Patagonia’s decision to take a stand against Trump’s shrinking of national monuments was not random, nor was it hollow. Patagonia has a long history of environmental activism; since 1985, the brand has donated 1% of sales to the preservation and restoration of nature. Taking action around the federal protection of land use wasn’t just about ethics: this issue directly impacts their customers’ lives. Patagonia sells outdoor clothing and gear to consumers who are avid climbers, cyclists, skiers, etc who want nature to remain pristine so they can actually go outside and enjoy it.
2) Recognize that a social mission does not always have to be about ‘buy-one-give-one.’
Toms Shoes made the ‘buy one, give one’ model ubiquitous and the rise of millennial-led social enterprise startups can make it seem like every new consumer brand now has a ‘give back’ component. But socially conscious business extends far beyond giving products back to underserved communities. Beautycounter rallied its direct sales consultants to lobby on Capitol Hill for stricter cosmetic safety laws. Eone uses its timepiece design to start conversations around perceptions of disabilities in this country. A true commitment to sustainability, diversity, or long-term advocacy that resonates with consumers will contribute to engagement and brand loyalty.
3) Communicate your narrative in a way that is sincere and authentic.
Regardless of how passionately a brand is committed to a cause, if it’s not communicated sincerely and authentically, its intentions can fall flat. Or, worse, be perceived as an opportunistic marketing stunt (we all remember the Pepsi Kendall Jenner ad). It’s crucial to remember that effective brand storytelling needs to make sense, be both pervasive and consistent, and is built over time: it is about so much more than one press placement or one social media ad campaign. Before you pitch investors, launch a website, or speak to the press, make sure you have real strategy around the key points you are trying to make and how your brand fits into a larger story about what is happening in your country or the world.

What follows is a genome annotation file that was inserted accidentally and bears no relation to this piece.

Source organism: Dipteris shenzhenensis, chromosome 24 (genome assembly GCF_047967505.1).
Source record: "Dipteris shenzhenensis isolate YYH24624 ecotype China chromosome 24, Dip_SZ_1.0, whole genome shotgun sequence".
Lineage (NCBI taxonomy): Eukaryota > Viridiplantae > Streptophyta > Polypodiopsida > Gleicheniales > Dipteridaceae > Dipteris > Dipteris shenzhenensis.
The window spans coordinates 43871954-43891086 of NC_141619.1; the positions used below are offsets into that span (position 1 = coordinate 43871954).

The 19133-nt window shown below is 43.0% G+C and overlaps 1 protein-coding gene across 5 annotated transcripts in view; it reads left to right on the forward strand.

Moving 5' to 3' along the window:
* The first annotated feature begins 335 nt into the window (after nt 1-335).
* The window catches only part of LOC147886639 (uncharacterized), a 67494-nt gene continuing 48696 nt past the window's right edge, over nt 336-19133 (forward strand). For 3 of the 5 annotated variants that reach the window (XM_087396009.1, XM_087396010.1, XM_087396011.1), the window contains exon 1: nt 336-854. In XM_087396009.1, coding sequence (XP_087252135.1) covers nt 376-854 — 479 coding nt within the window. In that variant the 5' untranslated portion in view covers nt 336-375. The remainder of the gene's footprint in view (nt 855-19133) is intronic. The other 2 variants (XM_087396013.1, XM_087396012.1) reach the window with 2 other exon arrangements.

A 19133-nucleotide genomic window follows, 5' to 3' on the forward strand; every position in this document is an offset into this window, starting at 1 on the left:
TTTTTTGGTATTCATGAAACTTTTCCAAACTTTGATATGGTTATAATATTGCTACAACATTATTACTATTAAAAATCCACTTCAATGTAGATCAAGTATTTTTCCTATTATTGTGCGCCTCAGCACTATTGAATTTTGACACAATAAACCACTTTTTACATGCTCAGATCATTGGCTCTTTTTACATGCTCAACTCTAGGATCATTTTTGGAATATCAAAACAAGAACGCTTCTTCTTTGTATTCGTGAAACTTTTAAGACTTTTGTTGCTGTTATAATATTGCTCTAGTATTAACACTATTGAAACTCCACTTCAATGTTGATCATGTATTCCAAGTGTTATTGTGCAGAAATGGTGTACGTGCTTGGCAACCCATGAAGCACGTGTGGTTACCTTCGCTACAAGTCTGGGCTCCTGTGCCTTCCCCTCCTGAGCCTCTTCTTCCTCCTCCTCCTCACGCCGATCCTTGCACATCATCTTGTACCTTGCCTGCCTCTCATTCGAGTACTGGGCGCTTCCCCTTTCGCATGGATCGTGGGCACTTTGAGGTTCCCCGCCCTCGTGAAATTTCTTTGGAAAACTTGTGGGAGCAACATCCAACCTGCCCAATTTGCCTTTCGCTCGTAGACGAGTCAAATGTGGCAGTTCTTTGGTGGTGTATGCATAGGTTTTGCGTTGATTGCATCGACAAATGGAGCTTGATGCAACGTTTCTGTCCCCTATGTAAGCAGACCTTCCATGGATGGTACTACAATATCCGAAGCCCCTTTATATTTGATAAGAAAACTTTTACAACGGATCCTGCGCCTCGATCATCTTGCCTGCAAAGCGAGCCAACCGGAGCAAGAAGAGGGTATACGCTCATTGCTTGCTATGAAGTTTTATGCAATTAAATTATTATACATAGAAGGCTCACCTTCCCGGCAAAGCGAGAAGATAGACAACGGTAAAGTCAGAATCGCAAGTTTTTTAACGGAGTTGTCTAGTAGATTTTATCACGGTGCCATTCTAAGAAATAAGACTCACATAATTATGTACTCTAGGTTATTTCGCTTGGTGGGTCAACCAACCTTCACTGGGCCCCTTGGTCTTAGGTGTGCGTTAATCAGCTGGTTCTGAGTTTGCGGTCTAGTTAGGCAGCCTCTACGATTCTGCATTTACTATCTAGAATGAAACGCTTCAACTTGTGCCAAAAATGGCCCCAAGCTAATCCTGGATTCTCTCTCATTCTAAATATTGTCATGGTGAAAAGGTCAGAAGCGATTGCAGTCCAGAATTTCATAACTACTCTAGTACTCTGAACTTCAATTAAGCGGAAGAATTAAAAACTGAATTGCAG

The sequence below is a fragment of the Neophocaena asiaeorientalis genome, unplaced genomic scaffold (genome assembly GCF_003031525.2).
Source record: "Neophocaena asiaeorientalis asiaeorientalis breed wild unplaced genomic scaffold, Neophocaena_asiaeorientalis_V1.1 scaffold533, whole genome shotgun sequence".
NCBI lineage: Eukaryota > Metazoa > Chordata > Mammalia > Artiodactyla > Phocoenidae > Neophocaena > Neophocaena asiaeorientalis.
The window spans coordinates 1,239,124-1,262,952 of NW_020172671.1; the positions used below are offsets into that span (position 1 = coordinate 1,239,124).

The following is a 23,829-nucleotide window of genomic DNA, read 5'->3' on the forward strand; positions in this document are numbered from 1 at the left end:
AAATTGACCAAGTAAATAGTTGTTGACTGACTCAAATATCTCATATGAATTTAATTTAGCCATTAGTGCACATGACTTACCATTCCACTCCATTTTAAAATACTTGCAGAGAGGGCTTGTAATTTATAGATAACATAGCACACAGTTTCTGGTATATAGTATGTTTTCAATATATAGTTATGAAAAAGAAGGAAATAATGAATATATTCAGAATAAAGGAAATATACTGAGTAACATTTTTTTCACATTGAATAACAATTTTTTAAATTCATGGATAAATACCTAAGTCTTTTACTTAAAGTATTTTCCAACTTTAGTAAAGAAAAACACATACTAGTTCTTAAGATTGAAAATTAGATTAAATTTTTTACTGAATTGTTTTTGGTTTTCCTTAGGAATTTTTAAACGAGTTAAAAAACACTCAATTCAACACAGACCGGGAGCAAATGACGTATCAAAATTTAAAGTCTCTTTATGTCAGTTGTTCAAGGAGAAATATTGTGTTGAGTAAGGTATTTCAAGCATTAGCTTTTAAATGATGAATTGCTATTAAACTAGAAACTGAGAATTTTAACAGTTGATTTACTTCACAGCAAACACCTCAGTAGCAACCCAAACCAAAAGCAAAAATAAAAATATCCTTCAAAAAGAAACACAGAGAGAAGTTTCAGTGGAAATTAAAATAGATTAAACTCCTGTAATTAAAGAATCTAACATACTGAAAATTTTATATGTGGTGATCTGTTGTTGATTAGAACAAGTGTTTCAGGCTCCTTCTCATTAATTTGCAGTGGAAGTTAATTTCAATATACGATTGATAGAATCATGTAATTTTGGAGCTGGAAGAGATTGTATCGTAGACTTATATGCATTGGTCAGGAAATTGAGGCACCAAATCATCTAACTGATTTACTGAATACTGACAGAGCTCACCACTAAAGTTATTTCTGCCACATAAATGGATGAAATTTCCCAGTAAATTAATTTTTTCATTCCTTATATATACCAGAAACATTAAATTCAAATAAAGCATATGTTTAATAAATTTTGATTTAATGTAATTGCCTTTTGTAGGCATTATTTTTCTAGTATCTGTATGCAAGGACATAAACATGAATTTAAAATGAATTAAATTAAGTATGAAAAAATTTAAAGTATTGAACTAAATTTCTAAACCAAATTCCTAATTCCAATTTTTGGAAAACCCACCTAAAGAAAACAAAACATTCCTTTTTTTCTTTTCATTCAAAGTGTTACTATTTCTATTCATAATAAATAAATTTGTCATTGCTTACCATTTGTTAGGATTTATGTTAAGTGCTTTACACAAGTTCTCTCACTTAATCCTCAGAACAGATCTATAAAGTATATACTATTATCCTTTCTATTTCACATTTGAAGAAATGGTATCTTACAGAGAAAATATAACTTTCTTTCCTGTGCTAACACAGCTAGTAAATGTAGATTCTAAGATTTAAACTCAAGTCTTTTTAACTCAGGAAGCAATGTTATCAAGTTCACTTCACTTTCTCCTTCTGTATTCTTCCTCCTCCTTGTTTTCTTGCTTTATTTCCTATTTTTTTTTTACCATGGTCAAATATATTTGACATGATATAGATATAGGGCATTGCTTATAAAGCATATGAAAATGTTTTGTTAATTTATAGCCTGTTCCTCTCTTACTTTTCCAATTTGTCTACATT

4) Be prepared for an opportunity of galvanization.
Right now, people are searching for ways to be involved and support the causes they believe in. Moments of tragedy or controversial legislative moves can galvanize people in an instant. Brands that keep an eye out for breaking news somehow related to their missions or the work that they’re doing, can capitalize on these moments to rally their communities. When done well, this can turn into an overnight guerilla marketing campaign. Be prepared to give citizens and consumers an immediate and tangible way to take action, and empower them to urge their networks to do the same.
Caroline Goggin is the founder of Upcause Public Relations, a consulting agency that advises brands at the intersection of consumer interest and social impact. Upcause PR manages brands’ public perceptions first and foremost with a focus on smart communications framework: constructing compelling and genuine narratives around an organization’s work, and establishing both offensive and defensive messaging strategies that prepare for breaking news cycles in today’s tumultuous political climate. Combining her expertise in brand communications and media relations, Caroline weaves complex stories about today’s most pressing social issues into national conversations about lifestyle and business to engage mainstream consumer audiences.